Surprise, surprise! After much heavy criticism of Bush’s Office of Faith-Based Initiatives, the media is giving Obama’s equivalent faith-based office a free pass — meaning little coverage and less criticism. Mollie Ziegler Hemingway has the scoop in this Wall Street Journal op-ed: Faith-Based Double Standards.
Here’s the worst part:
This scant media attention is all the more incredible given that, as Americans United for Separation of Church and State has noted, Mr. Obama has left “the entire architecture of the Bush Faith-Based Initiative intact—every rule, every regulation, every executive order.” More controversially, the office has become a major hub of political outreach. In frequent conference calls, the administration informs faith-based leaders of its policy initiatives, as when it recently asked rabbis around the country to give sermons on health-care reform during the coming high holiday season. Representatives from politically important religious groups have been appointed to a 25-member religious advisory council. The office was also involved in drafting President Obama’s June speech delivered from Cairo calling for alliances with Muslims.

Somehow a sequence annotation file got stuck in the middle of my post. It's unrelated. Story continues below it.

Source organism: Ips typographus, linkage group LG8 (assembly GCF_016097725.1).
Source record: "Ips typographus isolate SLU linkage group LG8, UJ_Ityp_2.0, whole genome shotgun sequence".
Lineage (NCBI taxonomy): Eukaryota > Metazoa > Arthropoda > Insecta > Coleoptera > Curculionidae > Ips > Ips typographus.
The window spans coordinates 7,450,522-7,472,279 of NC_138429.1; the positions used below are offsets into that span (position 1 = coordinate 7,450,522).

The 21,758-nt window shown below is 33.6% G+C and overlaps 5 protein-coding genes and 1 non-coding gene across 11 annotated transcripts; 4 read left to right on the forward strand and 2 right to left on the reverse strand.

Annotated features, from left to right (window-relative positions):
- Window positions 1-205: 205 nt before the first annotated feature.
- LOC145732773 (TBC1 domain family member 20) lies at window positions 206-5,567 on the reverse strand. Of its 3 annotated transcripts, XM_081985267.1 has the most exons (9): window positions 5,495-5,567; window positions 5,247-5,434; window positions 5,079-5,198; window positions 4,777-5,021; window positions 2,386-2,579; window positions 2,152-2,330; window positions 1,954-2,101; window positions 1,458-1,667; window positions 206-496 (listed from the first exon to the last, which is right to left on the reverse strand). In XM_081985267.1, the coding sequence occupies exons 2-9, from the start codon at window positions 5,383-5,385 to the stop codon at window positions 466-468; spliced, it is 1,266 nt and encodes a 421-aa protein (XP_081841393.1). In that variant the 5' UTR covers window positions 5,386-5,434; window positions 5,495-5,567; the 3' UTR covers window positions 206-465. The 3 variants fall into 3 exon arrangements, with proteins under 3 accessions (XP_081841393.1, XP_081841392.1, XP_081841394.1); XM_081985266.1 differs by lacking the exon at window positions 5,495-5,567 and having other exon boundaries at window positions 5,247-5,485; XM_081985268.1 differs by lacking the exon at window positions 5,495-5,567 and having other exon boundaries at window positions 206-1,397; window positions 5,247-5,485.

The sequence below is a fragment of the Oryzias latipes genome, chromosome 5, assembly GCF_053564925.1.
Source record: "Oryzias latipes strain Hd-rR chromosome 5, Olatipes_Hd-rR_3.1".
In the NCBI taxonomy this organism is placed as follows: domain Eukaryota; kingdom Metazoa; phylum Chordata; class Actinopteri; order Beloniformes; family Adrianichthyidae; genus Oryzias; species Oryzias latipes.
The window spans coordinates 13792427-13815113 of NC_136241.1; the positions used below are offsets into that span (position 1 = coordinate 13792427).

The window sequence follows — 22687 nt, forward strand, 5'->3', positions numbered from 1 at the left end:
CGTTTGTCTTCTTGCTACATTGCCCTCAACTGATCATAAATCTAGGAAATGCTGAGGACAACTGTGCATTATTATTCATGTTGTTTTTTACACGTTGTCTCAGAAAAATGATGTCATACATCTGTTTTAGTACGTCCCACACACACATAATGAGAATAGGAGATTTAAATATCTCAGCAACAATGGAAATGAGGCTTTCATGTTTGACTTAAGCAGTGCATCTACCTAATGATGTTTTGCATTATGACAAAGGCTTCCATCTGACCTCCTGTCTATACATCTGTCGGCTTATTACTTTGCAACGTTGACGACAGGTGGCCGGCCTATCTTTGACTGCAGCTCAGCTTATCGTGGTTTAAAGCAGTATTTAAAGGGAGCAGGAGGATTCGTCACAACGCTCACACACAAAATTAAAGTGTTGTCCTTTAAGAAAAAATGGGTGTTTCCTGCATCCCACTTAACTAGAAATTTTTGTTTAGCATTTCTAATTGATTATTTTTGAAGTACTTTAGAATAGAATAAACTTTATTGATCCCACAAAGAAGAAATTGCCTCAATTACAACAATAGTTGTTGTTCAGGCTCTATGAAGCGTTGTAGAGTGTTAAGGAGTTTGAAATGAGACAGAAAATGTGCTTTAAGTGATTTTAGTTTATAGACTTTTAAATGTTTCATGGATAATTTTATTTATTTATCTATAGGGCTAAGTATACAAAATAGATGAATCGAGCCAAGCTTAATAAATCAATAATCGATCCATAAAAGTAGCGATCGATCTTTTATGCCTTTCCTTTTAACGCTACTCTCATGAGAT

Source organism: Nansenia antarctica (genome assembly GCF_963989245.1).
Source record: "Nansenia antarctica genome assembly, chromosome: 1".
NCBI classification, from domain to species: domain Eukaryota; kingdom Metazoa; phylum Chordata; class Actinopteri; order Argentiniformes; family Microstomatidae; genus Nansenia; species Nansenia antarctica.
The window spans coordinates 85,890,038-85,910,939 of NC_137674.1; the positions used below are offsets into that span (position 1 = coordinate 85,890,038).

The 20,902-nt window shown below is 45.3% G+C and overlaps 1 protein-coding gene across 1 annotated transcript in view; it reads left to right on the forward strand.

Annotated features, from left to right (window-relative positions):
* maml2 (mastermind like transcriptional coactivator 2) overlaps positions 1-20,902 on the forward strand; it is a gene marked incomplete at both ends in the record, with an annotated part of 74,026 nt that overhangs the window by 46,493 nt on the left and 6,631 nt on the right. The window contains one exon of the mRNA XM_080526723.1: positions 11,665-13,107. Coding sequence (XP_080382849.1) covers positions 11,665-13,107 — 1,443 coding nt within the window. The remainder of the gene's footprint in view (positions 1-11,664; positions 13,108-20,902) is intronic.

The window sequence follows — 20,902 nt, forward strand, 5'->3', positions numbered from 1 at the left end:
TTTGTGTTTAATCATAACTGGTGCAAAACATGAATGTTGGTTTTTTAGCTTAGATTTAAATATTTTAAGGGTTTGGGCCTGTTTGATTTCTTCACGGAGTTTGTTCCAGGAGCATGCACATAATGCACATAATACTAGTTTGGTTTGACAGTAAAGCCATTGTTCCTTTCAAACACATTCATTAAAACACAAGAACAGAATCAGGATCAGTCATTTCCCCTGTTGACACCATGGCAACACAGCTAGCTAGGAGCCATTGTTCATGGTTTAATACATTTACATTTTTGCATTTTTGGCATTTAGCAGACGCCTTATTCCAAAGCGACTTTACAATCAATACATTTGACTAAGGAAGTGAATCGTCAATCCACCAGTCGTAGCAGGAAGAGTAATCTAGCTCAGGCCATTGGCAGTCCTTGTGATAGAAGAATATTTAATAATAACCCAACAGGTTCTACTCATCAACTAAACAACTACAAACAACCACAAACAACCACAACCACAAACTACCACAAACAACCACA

I was dismayed to read about the willingness of Americans United for the Separation of Church and State to play Obama’s game:
Barry Lynn, head of Americans United for Separation of Church and State, was a vocal critic of Mr. Bush’s faith-based office. Now, under Mr. Obama, he serves on the advisory council’s task force to improve the functioning of the office. Explaining his turnaround, he said he doesn’t view Mr. Obama’s office as partisan—the way Mr. Bush’s was. But acknowledging that there was no substantive difference between the offices yet, Mr. Lynn said: “We have a guarded optimism that when the advisory council, Justice and the White House act and get down to the nitty gritty, they will make this a constitutionally protected program. However, we have no proof of that and no guarantee.”
I am not satisfied with AU’s response here. Hence, although I’ve contributed to them in the past, they won’t get another cent from me.